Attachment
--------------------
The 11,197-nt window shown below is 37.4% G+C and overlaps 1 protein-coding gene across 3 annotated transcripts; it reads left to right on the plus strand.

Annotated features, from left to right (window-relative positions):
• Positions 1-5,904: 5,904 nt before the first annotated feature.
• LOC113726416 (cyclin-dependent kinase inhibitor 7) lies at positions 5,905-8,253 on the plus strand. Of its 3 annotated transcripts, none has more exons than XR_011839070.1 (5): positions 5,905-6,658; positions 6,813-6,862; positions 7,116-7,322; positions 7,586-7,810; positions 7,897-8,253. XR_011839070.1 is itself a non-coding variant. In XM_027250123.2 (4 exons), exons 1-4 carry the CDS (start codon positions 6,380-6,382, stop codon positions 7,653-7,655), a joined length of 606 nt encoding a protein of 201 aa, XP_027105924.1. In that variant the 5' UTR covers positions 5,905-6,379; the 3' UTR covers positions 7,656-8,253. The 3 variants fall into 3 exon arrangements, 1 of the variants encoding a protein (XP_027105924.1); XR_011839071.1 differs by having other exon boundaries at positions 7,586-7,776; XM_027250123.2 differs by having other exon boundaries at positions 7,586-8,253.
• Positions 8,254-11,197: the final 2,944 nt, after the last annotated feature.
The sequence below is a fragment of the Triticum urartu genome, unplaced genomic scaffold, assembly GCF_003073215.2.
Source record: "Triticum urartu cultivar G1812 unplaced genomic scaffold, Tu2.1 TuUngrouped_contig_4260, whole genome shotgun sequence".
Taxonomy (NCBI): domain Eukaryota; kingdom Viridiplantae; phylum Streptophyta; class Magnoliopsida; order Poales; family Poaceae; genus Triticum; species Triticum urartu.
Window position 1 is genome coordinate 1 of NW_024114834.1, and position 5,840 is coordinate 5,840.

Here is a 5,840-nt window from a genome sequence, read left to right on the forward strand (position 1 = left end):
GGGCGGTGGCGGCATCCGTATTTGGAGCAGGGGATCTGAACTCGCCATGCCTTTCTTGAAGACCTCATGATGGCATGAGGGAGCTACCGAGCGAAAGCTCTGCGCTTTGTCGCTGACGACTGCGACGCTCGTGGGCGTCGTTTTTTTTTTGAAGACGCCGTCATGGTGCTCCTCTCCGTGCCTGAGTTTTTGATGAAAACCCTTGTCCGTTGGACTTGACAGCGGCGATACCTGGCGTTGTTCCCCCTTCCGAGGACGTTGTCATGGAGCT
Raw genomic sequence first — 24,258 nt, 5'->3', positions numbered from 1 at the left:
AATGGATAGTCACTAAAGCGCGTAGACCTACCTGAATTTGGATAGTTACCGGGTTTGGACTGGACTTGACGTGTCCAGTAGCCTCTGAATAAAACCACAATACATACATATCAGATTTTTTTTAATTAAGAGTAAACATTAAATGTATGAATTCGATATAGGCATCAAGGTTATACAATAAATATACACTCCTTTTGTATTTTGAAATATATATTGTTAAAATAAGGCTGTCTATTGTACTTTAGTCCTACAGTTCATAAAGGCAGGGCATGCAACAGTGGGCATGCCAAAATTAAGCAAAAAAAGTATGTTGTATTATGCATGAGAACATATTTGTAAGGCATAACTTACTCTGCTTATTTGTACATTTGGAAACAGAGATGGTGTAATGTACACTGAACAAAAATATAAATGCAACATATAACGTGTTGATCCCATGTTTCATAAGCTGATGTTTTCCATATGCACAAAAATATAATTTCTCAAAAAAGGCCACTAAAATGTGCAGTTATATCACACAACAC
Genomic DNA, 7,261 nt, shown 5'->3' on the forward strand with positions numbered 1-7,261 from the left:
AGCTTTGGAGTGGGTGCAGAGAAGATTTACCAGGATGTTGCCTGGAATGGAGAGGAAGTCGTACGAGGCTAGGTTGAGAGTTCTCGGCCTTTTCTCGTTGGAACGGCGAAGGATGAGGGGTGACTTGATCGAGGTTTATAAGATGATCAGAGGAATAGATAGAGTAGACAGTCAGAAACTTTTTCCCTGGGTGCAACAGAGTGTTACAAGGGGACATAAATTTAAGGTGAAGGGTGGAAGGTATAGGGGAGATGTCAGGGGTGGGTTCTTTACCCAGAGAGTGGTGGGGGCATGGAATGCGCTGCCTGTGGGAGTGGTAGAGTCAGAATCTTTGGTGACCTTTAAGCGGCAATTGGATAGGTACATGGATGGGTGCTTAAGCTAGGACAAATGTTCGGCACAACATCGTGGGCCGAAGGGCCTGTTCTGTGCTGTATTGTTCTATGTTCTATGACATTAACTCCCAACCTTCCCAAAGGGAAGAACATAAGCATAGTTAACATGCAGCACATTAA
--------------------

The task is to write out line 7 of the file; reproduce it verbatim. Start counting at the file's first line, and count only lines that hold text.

Source record: "Triticum urartu cultivar G1812 unplaced genomic scaffold, Tu2.1 TuUngrouped_contig_4260, whole genome shotgun sequence".